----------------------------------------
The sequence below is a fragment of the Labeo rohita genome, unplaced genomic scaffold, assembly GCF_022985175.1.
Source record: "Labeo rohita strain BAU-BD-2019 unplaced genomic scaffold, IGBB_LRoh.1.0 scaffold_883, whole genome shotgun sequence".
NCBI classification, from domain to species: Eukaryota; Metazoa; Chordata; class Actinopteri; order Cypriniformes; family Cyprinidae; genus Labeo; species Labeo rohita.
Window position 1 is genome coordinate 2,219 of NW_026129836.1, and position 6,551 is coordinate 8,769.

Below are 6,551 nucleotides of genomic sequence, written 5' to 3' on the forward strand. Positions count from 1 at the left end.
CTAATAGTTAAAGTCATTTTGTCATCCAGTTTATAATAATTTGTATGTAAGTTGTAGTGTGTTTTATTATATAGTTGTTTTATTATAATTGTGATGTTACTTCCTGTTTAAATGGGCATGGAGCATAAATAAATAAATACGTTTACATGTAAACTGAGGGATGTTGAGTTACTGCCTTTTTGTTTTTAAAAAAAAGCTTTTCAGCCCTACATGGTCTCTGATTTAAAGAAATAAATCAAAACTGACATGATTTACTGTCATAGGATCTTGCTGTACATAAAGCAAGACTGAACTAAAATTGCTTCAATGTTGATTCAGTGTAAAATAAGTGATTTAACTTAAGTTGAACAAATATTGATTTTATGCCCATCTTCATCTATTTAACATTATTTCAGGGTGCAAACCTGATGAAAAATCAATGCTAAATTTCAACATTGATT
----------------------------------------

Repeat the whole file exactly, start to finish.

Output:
The sequence below is a fragment of the Labeo rohita genome, unplaced genomic scaffold, assembly GCF_022985175.1.
Source record: "Labeo rohita strain BAU-BD-2019 unplaced genomic scaffold, IGBB_LRoh.1.0 scaffold_883, whole genome shotgun sequence".
NCBI classification, from domain to species: Eukaryota; Metazoa; Chordata; class Actinopteri; order Cypriniformes; family Cyprinidae; genus Labeo; species Labeo rohita.
Window position 1 is genome coordinate 2,219 of NW_026129836.1, and position 6,551 is coordinate 8,769.

Below are 6,551 nucleotides of genomic sequence, written 5' to 3' on the forward strand. Positions count from 1 at the left end.
CTAATAGTTAAAGTCATTTTGTCATCCAGTTTATAATAATTTGTATGTAAGTTGTAGTGTGTTTTATTATATAGTTGTTTTATTATAATTGTGATGTTACTTCCTGTTTAAATGGGCATGGAGCATAAATAAATAAATACGTTTACATGTAAACTGAGGGATGTTGAGTTACTGCCTTTTTGTTTTTAAAAAAAAGCTTTTCAGCCCTACATGGTCTCTGATTTAAAGAAATAAATCAAAACTGACATGATTTACTGTCATAGGATCTTGCTGTACATAAAGCAAGACTGAACTAAAATTGCTTCAATGTTGATTCAGTGTAAAATAAGTGATTTAACTTAAGTTGAACAAATATTGATTTTATGCCCATCTTCATCTATTTAACATTATTTCAGGGTGCAAACCTGATGAAAAATCAATGCTAAATTTCAACATTGATT